Colour is a vital way of communicating and conveying the ‘feeling’ and messaging of a website. Different colours and colour combinations influence the mind in different ways, and you should be using this to your advantage to sway your audience towards your brand and offering.
There’s a reason Dell use blue hues: it’s to communicate trust and dependability. Nickelodeon use orange: it’s to communicate their friendly and cheerful approach. Coca-Cola is red: bold and youthful. Cadbury use purple: it’s to display luxury and imagination. Google and Ebay are multicoloured: they want to show creative diversity and a certain generalism.
Different colours instantly associate an emotion or feeling to your website, and as such your online presence should back up the personality you are trying to give your wider brand and content.
Are you trying to stand out and be bold, or are you looking to reassure and exude a calm confidence? Your colour choices should reflect the ambition of your site and the desires of your intended user base.
Display Wizard stands have a brand colour tool that helps you quickly understand your most appropriate colour through a series of questions, and provides HEX colour values for a variety of shades and tones to get you started.
Colours to choose and avoid
While blue and green seem universally popular, research by Joe Hallock indicated that the least favoured colours are orange, brown, purple, yellow and grey but that preference can vary significantly between gender groups. Purple is the least favourite colour for 22% of tested men, while it’s the favourite for 23% of women!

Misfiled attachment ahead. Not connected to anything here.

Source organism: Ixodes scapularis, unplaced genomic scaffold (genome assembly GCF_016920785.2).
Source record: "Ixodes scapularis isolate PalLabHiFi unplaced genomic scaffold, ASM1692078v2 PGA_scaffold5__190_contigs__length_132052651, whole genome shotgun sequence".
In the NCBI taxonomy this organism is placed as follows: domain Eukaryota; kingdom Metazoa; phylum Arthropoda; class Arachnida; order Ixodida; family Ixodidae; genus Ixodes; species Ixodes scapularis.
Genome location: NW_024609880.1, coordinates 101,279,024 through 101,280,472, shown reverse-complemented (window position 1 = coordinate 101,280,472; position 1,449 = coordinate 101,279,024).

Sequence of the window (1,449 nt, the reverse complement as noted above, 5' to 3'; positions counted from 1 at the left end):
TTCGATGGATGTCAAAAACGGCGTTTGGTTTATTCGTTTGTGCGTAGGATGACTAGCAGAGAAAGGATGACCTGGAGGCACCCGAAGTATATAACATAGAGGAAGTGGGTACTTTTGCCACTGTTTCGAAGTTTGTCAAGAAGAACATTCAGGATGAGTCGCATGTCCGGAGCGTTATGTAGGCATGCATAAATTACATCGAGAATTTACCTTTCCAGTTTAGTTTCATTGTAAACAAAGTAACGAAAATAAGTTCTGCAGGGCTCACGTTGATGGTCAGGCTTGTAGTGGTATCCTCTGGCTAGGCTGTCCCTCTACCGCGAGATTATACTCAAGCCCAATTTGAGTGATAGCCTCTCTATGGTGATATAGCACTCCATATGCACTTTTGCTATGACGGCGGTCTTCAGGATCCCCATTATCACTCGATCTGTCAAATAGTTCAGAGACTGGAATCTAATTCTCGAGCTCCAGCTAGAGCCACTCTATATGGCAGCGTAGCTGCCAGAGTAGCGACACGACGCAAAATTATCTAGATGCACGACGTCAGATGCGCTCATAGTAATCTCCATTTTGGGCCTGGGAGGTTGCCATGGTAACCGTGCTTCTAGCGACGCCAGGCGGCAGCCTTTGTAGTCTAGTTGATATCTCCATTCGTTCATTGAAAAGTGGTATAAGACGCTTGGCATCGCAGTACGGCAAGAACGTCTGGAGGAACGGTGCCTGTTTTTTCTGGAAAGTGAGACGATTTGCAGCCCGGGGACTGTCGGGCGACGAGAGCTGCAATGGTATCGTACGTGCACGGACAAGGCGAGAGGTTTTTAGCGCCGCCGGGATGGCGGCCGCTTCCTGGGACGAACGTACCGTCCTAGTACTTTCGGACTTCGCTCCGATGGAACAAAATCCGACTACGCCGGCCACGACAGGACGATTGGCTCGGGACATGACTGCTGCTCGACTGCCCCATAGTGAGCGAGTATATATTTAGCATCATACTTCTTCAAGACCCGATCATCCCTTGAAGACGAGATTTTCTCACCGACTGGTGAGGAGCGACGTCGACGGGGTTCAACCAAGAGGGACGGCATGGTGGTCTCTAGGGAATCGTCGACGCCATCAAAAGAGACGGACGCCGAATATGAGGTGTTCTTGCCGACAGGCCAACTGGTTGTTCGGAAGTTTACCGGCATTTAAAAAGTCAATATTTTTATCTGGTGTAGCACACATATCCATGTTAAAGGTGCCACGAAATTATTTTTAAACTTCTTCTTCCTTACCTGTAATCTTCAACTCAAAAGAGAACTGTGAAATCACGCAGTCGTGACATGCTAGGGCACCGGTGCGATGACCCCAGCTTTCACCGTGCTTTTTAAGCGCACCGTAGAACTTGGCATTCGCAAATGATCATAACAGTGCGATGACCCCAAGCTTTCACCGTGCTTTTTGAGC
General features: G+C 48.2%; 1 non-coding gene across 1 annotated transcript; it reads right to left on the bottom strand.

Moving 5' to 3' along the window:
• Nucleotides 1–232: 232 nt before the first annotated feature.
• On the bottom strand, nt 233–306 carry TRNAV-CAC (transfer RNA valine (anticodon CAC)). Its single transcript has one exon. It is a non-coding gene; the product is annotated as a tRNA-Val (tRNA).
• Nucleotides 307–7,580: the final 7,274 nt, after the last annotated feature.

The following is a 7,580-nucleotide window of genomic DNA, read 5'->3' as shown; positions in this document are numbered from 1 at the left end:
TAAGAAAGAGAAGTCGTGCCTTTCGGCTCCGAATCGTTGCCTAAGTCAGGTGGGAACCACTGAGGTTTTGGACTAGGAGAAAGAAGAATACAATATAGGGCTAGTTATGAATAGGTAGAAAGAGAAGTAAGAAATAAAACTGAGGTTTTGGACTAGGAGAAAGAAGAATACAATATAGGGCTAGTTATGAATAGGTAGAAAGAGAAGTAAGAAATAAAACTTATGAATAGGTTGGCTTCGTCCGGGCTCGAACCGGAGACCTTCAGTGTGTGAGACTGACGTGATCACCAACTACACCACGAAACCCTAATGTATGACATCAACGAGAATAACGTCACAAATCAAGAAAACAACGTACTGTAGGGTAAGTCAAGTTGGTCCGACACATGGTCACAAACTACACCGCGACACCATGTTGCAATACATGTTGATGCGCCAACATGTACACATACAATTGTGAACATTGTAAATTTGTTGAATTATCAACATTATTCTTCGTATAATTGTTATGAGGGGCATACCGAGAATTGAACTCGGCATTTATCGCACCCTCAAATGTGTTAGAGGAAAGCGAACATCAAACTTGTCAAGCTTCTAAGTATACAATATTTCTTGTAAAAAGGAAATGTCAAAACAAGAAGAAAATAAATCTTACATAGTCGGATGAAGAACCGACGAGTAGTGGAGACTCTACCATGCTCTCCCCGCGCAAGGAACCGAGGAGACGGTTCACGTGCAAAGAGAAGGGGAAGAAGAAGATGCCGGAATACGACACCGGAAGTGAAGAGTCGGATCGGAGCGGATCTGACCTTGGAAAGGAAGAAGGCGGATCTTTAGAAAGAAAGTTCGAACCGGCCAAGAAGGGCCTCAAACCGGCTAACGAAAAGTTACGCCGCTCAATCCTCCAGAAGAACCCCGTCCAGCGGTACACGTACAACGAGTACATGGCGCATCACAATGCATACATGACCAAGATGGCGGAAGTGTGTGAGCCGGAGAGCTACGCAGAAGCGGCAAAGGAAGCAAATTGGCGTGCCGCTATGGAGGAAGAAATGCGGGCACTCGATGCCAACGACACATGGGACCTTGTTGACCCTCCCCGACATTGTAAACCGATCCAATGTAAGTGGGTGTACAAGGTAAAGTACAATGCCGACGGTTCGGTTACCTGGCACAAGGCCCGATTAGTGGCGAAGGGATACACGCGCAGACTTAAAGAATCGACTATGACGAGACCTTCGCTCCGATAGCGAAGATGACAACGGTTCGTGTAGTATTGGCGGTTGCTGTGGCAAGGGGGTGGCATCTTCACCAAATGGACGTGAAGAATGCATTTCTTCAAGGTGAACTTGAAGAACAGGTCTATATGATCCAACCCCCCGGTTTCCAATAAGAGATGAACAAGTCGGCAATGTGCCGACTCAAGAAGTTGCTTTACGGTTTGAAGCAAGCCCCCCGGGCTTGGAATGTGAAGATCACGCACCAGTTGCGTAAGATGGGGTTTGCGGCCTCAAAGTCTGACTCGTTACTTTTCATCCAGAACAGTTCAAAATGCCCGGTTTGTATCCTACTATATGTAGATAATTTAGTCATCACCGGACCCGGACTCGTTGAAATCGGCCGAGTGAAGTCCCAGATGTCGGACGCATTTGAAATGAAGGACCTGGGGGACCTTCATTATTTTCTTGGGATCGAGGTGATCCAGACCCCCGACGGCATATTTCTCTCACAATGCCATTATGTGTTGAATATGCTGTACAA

Also an interesting infographic by KissMetrics suggests that men prefer bright colours and shades (colours with black added), while women prefer softer colours/tints (colours with white added). Understand your intended website audience and choose your colours appropriately!
There are are number of useful tools, in addition to the brand colour selector mentioned earlier, that can help you hone in on the ideal colour for your web presence and ensure it’s web standards compliant.
HailPixel Colour is a simple tool: just move around the screen to change the colour until you find the ones you like best, and compare them side-by-side in a palette.
Adobe Colour CC enables you to create excellent five-colour schemes while tinkering with a lot of variables until you get it ‘just so’.
Check My Colours is essential for any web designer, as it allows you to check the suitability of your colour choices against W3C standards and accepted contrast ratios.
If you want to play around for hours with different colour combinations, libraries, palettes and matching algorithms, try Colour Explorer. Although don’t be surprised if you spend an hour just playing without any real output!